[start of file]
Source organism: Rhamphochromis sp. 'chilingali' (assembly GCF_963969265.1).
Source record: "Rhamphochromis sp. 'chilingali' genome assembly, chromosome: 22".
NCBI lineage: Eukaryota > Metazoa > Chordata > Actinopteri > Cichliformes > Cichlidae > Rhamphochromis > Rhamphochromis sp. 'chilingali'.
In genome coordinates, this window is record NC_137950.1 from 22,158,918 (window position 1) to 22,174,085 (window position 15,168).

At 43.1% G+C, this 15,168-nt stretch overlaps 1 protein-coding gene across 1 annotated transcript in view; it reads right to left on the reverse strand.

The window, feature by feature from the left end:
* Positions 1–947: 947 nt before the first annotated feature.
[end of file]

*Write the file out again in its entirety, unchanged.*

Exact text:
Source organism: Rhamphochromis sp. 'chilingali' (assembly GCF_963969265.1).
Source record: "Rhamphochromis sp. 'chilingali' genome assembly, chromosome: 22".
NCBI lineage: Eukaryota > Metazoa > Chordata > Actinopteri > Cichliformes > Cichlidae > Rhamphochromis > Rhamphochromis sp. 'chilingali'.
In genome coordinates, this window is record NC_137950.1 from 22,158,918 (window position 1) to 22,174,085 (window position 15,168).

At 43.1% G+C, this 15,168-nt stretch overlaps 1 protein-coding gene across 1 annotated transcript in view; it reads right to left on the reverse strand.

The window, feature by feature from the left end:
* Positions 1–947: 947 nt before the first annotated feature.